I’ve learnt that for me to learn Norwegian I need to know how to spell it. I learn through visualization, which means I learn language very slowly. But I have finally realized that that is ok. As long as I’m continually learning the language is what matters most.
Snøfnugg has been a hard one. It has only been the other week, since I got my 9 year-old dance kids to spell it out for me, that it has stuck. We are performing to Frost (better known as ‘Frozen’ in English) for our juleforestilling (Christmas performance) and the kids are snøfnugg, or snowflakes. This word is a little hard to get your tongue around, especially when you have to say it fast to cue little dancers, but seeing the word has made a great difference in pronouncing it.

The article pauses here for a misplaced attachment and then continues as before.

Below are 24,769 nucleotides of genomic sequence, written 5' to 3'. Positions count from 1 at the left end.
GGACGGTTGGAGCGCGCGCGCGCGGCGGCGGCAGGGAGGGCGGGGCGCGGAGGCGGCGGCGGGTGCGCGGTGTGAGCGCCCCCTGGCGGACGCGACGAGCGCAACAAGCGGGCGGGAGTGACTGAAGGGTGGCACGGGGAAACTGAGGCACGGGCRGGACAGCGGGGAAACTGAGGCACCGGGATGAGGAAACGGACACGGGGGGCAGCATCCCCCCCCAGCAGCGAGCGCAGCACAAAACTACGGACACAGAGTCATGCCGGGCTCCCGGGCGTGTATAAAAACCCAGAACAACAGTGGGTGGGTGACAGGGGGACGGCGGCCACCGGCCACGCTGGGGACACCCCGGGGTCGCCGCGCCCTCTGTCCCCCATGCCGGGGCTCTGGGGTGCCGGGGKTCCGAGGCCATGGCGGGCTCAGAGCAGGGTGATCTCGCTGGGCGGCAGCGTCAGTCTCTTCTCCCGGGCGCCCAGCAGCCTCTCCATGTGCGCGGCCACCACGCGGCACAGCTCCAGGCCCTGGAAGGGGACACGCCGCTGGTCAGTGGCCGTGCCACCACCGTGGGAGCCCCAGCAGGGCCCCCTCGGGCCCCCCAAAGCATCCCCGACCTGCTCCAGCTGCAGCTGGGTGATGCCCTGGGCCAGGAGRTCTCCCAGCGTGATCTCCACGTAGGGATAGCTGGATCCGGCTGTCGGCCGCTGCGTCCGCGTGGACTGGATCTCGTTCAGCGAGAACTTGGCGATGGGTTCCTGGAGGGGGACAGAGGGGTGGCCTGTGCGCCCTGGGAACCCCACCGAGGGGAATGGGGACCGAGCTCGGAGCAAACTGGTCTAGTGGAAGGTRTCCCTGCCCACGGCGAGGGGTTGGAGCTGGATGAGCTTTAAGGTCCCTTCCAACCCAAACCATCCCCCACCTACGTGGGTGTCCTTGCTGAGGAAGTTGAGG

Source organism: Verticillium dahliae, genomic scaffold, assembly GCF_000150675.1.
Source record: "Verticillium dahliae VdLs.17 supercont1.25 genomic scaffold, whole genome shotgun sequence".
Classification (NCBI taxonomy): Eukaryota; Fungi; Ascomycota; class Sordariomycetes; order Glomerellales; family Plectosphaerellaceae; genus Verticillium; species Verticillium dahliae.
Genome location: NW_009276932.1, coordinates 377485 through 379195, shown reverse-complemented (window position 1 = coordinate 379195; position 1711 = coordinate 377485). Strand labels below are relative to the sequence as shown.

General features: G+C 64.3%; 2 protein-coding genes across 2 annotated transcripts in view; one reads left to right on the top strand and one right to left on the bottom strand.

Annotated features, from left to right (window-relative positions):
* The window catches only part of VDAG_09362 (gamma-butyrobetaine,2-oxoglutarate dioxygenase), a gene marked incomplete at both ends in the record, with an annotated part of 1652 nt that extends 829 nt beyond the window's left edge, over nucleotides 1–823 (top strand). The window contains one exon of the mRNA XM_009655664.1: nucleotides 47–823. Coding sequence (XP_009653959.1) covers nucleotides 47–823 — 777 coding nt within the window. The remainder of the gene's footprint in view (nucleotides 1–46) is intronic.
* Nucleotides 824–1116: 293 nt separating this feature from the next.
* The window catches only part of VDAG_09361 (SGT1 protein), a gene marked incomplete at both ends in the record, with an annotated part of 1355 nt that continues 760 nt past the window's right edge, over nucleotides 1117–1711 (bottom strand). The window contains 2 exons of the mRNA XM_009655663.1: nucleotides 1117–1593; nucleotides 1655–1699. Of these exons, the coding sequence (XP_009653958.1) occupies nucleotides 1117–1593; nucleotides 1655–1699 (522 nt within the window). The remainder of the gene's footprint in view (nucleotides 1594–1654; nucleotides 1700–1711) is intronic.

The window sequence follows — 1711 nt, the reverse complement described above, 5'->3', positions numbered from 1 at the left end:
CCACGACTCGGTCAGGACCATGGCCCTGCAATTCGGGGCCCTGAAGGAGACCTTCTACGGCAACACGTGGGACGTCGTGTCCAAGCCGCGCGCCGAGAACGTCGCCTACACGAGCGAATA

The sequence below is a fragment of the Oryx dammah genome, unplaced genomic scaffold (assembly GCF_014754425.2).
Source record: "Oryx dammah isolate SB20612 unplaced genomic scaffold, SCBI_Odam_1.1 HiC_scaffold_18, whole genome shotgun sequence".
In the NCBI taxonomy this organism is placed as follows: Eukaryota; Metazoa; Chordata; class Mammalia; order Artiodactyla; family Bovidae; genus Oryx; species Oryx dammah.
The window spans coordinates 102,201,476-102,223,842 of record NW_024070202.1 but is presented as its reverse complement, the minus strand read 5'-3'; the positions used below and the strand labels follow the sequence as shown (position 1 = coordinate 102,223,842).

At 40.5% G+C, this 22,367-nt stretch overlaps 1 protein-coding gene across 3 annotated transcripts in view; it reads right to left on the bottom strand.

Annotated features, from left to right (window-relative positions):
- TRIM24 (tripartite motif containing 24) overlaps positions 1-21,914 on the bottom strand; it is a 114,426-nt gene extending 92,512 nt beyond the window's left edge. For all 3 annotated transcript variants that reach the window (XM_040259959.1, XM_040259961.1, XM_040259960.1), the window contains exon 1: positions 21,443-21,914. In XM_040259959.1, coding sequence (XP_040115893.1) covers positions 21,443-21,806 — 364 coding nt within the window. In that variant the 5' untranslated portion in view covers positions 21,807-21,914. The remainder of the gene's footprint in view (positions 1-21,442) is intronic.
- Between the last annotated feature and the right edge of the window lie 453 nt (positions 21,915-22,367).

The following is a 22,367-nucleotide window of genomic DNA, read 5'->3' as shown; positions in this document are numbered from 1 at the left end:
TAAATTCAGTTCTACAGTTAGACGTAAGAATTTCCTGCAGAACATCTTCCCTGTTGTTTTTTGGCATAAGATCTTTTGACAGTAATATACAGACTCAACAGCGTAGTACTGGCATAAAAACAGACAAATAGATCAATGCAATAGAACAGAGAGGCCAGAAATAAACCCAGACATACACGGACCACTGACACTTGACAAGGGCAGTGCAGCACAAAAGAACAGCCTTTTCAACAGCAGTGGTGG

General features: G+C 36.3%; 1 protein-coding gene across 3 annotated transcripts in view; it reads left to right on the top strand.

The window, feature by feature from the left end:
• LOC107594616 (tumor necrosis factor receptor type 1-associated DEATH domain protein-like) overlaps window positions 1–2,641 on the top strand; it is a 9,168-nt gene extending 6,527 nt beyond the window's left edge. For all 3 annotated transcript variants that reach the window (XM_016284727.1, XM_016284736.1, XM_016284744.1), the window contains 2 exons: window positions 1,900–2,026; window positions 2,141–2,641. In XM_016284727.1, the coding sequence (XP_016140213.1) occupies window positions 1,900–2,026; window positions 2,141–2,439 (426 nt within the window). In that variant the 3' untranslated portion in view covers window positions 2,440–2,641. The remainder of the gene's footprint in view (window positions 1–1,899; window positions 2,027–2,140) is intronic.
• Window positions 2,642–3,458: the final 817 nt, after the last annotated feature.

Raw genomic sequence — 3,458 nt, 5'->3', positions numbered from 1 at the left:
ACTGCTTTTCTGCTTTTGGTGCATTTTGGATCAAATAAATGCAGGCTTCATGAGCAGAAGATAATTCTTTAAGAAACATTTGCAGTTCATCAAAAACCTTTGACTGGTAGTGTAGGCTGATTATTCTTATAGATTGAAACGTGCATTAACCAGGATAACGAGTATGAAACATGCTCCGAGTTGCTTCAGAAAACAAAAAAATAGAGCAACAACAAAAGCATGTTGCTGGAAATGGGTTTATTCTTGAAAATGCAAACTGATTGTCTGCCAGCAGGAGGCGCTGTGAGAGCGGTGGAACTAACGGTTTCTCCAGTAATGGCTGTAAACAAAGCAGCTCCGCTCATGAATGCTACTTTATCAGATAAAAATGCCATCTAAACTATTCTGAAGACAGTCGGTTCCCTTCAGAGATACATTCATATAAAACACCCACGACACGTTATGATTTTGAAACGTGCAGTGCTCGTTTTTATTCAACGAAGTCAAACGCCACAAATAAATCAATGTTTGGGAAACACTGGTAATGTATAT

The double consonant ‘g’ means the <u> is said with a short sound. But this rule doesn’t apply to everything – the ‘fn’ doesn’t make the <ø> sound short because it is actually two words put together ‘snø’ and ‘fnugg’. ‘Snø’ (snow) originally has no consonants at the end of the word and therefore the <ø> sound stays long. ‘Fnugg’ is used only in two contexts – to describe a snow flake or a measurement of how much you have understood something – nothing – as in ‘I can’t understand one fnugg of this’.
The trick to Norwegian is knowing when a word is original or made up of two smaller words. How can you tell? Context usually, but I mostly have to be told. I guess I’m going to have to learn every Norwegian word before I get it right!
But I must say, ‘snøfnugg’ is a very pretty word!